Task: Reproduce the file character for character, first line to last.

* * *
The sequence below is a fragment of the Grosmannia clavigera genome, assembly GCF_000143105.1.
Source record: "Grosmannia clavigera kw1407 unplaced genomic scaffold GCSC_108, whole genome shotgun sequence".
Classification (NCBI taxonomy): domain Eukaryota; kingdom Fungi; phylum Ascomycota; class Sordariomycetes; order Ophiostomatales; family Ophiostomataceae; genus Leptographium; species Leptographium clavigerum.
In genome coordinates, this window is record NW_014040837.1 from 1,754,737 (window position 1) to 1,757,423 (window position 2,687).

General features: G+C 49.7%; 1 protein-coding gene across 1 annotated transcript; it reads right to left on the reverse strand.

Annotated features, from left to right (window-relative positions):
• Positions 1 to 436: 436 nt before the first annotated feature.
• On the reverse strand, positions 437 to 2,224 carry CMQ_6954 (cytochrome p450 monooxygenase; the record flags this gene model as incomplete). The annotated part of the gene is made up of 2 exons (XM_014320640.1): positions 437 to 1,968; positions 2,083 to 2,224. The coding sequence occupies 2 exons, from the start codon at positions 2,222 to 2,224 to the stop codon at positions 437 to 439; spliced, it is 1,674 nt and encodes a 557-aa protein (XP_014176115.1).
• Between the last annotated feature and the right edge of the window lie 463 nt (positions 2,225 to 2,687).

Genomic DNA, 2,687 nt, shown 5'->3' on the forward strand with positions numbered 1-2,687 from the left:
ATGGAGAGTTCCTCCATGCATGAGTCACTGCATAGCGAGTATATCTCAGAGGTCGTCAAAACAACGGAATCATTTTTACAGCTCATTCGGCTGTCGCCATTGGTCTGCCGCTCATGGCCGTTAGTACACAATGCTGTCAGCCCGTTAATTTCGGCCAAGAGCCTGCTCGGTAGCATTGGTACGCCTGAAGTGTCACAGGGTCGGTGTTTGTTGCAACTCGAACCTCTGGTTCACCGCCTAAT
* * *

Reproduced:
The sequence below is a fragment of the Grosmannia clavigera genome, assembly GCF_000143105.1.
Source record: "Grosmannia clavigera kw1407 unplaced genomic scaffold GCSC_108, whole genome shotgun sequence".
Classification (NCBI taxonomy): domain Eukaryota; kingdom Fungi; phylum Ascomycota; class Sordariomycetes; order Ophiostomatales; family Ophiostomataceae; genus Leptographium; species Leptographium clavigerum.
In genome coordinates, this window is record NW_014040837.1 from 1,754,737 (window position 1) to 1,757,423 (window position 2,687).

General features: G+C 49.7%; 1 protein-coding gene across 1 annotated transcript; it reads right to left on the reverse strand.

Annotated features, from left to right (window-relative positions):
• Positions 1 to 436: 436 nt before the first annotated feature.
• On the reverse strand, positions 437 to 2,224 carry CMQ_6954 (cytochrome p450 monooxygenase; the record flags this gene model as incomplete). The annotated part of the gene is made up of 2 exons (XM_014320640.1): positions 437 to 1,968; positions 2,083 to 2,224. The coding sequence occupies 2 exons, from the start codon at positions 2,222 to 2,224 to the stop codon at positions 437 to 439; spliced, it is 1,674 nt and encodes a 557-aa protein (XP_014176115.1).
• Between the last annotated feature and the right edge of the window lie 463 nt (positions 2,225 to 2,687).

Genomic DNA, 2,687 nt, shown 5'->3' on the forward strand with positions numbered 1-2,687 from the left:
ATGGAGAGTTCCTCCATGCATGAGTCACTGCATAGCGAGTATATCTCAGAGGTCGTCAAAACAACGGAATCATTTTTACAGCTCATTCGGCTGTCGCCATTGGTCTGCCGCTCATGGCCGTTAGTACACAATGCTGTCAGCCCGTTAATTTCGGCCAAGAGCCTGCTCGGTAGCATTGGTACGCCTGAAGTGTCACAGGGTCGGTGTTTGTTGCAACTCGAACCTCTGGTTCACCGCCTAAT